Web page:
This pattern describes a user interface component to select one out of two possible values.
A mechanism is needed to adequately protect a safety-relevant function from inadvertent activation.
Drag the slider to unlock the “Open Door” button. Click the command button.
The second example shows how to avoid drag and drop for capacitive touch technology.
Click the flip-flop button to unlock the “Open Door” button. Click the command button.
The user needs to perform a safety-critical function, e.g., to stop all trains on a track section.
Insufficient protection may result in inadvertent activation of certain functions.
During usability tests we found out that the initial design of the shield were not successful due to issues of user interface and interaction design — a design being considered “safe” does not necessarily mean it is usable as well.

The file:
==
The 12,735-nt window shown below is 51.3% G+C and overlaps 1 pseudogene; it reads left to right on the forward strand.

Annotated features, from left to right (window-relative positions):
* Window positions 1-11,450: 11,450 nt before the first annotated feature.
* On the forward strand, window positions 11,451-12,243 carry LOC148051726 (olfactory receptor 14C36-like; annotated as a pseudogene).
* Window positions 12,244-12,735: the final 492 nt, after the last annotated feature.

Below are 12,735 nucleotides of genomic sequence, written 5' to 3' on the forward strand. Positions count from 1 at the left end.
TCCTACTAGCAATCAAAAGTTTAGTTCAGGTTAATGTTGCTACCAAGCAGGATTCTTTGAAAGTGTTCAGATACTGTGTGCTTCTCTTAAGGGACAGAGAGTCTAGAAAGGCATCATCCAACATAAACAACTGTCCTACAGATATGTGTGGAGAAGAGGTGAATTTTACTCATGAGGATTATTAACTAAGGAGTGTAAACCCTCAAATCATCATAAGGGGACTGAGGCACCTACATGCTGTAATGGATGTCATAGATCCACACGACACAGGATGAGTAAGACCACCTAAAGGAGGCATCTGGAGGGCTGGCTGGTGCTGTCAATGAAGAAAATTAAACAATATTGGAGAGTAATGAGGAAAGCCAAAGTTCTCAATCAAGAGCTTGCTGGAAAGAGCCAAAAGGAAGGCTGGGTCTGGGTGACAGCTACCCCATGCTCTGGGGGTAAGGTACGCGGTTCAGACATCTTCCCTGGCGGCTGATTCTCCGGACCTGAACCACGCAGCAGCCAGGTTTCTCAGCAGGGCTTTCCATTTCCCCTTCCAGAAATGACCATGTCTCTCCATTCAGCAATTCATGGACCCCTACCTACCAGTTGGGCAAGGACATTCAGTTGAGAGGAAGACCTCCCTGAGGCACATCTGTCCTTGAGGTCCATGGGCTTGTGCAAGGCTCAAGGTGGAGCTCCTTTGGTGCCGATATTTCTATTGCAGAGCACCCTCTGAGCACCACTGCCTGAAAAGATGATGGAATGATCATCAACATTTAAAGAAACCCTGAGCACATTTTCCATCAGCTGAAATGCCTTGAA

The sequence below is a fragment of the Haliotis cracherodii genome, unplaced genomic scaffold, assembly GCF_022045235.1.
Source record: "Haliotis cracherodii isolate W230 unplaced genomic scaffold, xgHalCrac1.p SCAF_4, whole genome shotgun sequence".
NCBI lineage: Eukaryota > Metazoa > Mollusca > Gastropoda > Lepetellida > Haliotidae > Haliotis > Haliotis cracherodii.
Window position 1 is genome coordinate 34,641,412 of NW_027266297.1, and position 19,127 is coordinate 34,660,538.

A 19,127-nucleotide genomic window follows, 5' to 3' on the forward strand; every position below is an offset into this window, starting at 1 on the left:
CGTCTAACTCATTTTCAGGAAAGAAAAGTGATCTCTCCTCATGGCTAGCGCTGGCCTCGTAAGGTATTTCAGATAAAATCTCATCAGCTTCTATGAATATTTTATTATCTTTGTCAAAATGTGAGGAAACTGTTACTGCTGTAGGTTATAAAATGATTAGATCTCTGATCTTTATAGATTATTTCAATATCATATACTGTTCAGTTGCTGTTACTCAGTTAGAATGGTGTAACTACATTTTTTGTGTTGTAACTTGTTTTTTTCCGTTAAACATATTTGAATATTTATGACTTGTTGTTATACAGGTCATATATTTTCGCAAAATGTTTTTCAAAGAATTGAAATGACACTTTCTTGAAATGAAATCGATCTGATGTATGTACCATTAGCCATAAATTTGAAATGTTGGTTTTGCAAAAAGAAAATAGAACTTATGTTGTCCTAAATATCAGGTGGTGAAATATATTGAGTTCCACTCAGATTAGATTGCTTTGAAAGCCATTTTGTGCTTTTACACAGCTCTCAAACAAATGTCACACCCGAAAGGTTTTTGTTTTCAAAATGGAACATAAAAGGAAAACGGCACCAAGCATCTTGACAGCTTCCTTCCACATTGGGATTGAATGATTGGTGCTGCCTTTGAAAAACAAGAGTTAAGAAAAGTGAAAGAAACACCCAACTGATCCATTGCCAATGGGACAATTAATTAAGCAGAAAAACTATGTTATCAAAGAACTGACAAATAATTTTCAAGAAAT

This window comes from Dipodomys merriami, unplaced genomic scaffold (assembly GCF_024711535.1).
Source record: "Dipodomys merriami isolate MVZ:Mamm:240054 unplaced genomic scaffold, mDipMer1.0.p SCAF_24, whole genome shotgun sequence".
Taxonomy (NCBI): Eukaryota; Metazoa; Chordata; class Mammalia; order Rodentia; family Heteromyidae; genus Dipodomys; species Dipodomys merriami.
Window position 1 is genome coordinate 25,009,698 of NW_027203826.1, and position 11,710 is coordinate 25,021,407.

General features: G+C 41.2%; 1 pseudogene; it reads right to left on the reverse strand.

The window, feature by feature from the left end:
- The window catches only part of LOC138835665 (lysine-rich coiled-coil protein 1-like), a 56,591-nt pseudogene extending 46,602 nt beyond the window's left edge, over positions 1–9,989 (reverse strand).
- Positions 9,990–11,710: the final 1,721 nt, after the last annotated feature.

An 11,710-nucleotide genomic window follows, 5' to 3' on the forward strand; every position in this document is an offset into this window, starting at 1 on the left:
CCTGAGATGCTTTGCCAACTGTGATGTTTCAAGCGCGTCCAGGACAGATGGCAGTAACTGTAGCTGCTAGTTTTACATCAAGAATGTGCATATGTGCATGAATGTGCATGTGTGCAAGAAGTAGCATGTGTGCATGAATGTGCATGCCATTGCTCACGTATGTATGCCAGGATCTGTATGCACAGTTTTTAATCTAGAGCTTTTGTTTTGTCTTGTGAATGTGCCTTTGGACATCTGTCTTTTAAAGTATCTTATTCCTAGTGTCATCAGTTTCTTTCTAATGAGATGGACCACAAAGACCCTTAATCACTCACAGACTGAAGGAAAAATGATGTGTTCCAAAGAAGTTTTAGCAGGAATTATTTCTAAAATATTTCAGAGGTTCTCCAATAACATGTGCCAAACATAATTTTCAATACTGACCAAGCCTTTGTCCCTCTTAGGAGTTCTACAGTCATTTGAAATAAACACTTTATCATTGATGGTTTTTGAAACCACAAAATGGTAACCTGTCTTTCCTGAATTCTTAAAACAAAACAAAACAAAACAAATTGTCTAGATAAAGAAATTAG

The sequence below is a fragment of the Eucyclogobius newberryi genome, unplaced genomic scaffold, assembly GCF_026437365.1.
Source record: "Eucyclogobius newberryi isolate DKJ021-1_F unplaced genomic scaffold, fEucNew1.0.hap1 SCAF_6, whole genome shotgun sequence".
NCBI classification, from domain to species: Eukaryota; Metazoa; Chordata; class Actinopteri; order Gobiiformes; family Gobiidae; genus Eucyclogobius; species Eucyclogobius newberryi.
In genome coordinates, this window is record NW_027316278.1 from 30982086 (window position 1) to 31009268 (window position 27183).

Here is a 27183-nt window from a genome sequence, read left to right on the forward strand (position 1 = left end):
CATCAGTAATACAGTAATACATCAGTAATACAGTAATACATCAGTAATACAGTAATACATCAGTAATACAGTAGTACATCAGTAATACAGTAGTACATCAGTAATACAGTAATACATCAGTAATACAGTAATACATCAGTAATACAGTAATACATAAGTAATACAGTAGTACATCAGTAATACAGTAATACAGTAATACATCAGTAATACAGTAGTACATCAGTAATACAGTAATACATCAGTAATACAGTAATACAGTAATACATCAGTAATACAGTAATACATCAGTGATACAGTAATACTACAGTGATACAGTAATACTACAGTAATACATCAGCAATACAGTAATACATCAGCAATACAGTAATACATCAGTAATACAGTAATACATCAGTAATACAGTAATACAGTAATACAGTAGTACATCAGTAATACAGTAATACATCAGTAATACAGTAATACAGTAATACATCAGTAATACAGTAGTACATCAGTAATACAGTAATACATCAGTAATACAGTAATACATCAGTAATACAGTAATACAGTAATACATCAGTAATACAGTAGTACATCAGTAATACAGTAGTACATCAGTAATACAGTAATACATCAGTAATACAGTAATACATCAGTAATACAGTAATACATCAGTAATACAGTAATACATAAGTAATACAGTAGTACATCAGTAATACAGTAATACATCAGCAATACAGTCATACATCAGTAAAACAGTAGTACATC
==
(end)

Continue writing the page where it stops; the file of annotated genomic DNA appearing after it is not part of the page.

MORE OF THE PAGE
The proposed solution combines a flip-flop button with another user interface control for the safety-relevant function.
With the safety-relevant function is disabled initially, the toggle control is used to enable the control. After performing the safety-relevant function the control is disabled immediately and the toggle returns to its initial state.
Inadvertent activation is not possible, therefore, errors are prevented.
Inadvertent activation of a safety-relevant function is prevented by design. This pattern has been verified using a failure mode and effects analysis (FMEA).
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